When you head out the door, walk for a few minutes to warm up and get your dog to use the bathroom then gradually increase your pace. If your dog is having trouble keeping up, slow down and stop if necessary. It could be they just need to use the bathroom, or maybe they truly are tired and need a walk break. Go by your dog’s cues and pace for the first several times you take them out running. 10 minutes is a good start for a first-time run with your dog. If that goes well, gradually increase that amount to a distance your dog can easily handle.
Also, your dog should know some basic commands before you attempt to run with them. They should know how to walk calmly on a leash, not dragging you to every tree or squirrel in sight. If they can’t walk on a leash they’re certainly not ready to run on a leash. “Leave it” is immensely useful when walking and running with your dog, as is “wait” or “stay.” If you’re at a crosswalk waiting for a traffic light to change, “sit” can be helpful. I like to use a command to let my dog know it’s time to start running, “ready.” When I say “ready” she knows right away that’s her cue to start running.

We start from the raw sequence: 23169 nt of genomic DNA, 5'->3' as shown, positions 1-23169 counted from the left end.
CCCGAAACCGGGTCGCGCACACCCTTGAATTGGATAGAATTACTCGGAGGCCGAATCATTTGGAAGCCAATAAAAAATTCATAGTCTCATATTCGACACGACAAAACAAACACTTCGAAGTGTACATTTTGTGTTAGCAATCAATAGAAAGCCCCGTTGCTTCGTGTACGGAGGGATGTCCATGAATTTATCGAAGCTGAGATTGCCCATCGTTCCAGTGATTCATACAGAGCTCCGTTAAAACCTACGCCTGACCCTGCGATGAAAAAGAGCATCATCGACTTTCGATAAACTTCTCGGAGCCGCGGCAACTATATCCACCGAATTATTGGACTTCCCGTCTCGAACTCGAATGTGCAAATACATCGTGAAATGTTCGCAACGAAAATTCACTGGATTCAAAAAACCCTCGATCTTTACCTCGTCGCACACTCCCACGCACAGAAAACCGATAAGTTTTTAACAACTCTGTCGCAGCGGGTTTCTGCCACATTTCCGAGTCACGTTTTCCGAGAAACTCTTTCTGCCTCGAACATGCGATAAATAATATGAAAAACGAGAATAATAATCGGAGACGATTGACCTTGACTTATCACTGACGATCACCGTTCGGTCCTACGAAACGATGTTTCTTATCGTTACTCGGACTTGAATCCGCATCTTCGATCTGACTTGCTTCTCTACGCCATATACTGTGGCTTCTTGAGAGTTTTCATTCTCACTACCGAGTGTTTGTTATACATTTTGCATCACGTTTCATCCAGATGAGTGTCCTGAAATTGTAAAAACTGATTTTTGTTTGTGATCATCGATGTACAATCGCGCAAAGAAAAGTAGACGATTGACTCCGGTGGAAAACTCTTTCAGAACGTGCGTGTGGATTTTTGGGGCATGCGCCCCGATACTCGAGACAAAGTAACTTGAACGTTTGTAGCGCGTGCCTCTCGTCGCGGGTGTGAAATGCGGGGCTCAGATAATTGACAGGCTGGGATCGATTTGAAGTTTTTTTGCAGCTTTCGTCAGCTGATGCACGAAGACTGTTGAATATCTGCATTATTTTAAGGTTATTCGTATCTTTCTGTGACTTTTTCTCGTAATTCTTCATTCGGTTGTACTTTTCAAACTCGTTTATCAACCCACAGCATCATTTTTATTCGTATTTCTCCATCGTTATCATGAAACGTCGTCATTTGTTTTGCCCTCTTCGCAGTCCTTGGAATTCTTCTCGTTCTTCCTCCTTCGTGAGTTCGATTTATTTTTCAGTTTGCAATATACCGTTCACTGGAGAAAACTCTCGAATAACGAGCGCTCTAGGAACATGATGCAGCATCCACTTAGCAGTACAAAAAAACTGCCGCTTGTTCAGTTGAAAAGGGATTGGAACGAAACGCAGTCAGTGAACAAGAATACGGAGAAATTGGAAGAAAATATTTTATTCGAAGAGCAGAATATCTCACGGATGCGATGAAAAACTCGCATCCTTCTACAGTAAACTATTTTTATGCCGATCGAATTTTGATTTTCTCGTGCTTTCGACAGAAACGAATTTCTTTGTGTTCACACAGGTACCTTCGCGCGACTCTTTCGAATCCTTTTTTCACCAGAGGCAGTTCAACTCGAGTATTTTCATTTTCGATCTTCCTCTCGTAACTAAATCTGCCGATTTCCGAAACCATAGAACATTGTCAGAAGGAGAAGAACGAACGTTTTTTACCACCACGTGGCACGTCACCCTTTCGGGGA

I like to use a 4-foot leash because I feel like I don’t have control of my dog when I use anything longer than that. Your dog should not be pulling you, just as they shouldn’t pull you when you walk them. Use a corrective command if they start to pull to make sure they’re close by your side. You also don’t want your dog to charge at someone else who walks or runs by you.
Weather is also a huge factor when running with your dog. If it’s hot and humid, you shouldn’t be running with your dog. Likewise, if it’s been snowing and the areas where you’re running have been treated with salt, it’s not a good idea to take your dog there, as the salt can hurt their feet. On the subject of feet, check your dogs feet and pads when you get home to make sure there are no cuts or other damage.